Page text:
usaschools 9 years, 1 month ago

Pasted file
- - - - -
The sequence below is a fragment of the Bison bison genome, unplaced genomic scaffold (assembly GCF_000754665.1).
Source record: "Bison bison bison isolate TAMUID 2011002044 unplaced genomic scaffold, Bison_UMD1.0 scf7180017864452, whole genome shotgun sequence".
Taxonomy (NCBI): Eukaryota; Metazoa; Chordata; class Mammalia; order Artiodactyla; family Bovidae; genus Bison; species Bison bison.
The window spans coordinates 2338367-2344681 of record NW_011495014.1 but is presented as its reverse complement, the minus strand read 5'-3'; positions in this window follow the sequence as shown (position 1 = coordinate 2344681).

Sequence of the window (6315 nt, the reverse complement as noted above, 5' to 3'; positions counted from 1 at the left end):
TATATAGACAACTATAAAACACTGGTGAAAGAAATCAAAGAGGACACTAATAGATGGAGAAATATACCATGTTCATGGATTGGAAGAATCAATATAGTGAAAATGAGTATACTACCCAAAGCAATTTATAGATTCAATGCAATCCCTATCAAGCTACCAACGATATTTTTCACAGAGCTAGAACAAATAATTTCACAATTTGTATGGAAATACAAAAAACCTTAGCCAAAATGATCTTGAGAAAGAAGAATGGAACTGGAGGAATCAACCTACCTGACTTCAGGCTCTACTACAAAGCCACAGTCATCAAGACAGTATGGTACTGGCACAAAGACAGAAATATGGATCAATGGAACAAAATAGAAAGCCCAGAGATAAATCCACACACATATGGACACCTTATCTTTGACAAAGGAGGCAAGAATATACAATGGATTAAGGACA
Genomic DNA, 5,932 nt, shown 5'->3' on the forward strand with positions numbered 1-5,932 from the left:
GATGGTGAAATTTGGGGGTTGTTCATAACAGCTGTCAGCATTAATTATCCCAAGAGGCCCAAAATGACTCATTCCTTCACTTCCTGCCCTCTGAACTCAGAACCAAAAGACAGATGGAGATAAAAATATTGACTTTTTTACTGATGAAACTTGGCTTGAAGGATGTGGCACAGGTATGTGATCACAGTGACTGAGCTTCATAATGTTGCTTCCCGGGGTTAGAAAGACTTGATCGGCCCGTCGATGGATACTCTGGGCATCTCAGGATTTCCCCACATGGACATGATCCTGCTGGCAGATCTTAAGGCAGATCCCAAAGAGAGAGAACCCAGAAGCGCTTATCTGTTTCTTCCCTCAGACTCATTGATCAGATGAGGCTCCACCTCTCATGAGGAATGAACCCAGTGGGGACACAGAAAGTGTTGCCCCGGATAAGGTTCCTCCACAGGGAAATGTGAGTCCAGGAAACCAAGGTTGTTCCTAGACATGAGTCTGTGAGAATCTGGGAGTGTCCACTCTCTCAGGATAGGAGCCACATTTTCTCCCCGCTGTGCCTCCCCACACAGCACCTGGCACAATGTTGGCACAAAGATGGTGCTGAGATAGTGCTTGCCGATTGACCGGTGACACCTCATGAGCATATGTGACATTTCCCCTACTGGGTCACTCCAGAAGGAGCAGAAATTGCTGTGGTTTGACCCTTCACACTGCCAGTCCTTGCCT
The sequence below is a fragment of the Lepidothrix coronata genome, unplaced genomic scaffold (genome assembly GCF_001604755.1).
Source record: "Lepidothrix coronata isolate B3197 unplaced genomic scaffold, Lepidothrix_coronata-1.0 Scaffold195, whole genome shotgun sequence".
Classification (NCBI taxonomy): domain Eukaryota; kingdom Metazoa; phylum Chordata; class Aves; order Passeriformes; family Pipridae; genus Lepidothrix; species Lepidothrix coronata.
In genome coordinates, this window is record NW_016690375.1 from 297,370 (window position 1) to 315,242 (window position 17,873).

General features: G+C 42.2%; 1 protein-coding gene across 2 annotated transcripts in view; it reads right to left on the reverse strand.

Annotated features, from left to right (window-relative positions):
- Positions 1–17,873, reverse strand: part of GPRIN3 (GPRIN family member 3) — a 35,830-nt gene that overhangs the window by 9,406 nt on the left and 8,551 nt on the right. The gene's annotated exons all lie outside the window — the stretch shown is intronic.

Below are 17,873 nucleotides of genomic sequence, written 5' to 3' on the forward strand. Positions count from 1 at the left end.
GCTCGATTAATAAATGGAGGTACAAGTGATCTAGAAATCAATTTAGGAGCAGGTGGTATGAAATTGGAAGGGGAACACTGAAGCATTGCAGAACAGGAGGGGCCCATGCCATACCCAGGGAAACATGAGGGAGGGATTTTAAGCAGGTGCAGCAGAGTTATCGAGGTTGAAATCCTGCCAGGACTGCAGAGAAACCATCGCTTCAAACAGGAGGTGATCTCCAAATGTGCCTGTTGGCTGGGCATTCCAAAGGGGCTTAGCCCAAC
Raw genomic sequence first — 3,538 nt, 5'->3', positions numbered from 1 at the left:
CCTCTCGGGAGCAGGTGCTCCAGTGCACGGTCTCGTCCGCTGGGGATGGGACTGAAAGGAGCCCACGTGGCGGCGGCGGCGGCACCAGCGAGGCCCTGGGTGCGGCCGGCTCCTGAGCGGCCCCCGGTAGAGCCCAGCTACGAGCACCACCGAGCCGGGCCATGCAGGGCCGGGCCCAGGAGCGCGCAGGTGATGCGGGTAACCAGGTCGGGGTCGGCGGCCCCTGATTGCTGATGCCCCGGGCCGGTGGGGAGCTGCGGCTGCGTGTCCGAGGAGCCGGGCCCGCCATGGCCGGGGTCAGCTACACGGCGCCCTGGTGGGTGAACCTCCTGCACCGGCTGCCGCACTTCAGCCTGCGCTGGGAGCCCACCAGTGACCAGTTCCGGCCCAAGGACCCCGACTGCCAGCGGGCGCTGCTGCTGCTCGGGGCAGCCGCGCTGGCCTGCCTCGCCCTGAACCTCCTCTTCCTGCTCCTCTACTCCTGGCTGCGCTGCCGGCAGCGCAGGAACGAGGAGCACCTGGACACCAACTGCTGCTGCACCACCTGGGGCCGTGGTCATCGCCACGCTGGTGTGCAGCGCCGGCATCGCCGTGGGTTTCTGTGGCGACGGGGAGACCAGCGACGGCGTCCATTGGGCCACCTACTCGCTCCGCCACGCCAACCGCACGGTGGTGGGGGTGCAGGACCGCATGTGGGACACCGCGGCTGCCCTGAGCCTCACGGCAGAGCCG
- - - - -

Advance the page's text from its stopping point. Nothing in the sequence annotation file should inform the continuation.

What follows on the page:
Competition does NOT improve performance of public schools. This is particularly true when the playing ground is uneven. In other words, funding inequalities that are exacerbated by diversion of public monies into private schools further hurt public schools. Schools in low income areas face additional educational challenges. There are generally no private schools in these areas. Parents whose children attend schools in low income areas typically cannot afford for their children to attend private schools. Private schools do NOT take all comers. They generally have little experience with special education. In fact, the special education services in most private schools, if they exist, are provided by the local PUBLIC schools in a further drain of resources. Children with behavioral problems are quickly kicked out of private schools and returned to public schools. So, public schools are left with the poorest families, the children with learning disabilities and behavioral problems, and less money, then told competition is good for them? Another flaw in the reasoning of this plan is that PRIVATE schools need to improve. They do NOT outperform public schools as a group, particulalry when one accounts for the FACT that public school test scores include children with severe learning disabilities while private schools generally do not. There is NO evidence that private schools perform better than public schools. It is reasonable to assume that the competitive attractions of one school over another have little to do with EDUCATIONAL OUTCOMES and more to do with status, location, religious affiliation and so on. SO, who loses here? The CHILDREN lose out. They are sent to private schools for reasons other than educational achievment. While there, they MAY recieve an inferior education, particularly if they have learning or behavioral problems. Those in public schools are left with less resources. This is a lose-lose proposition.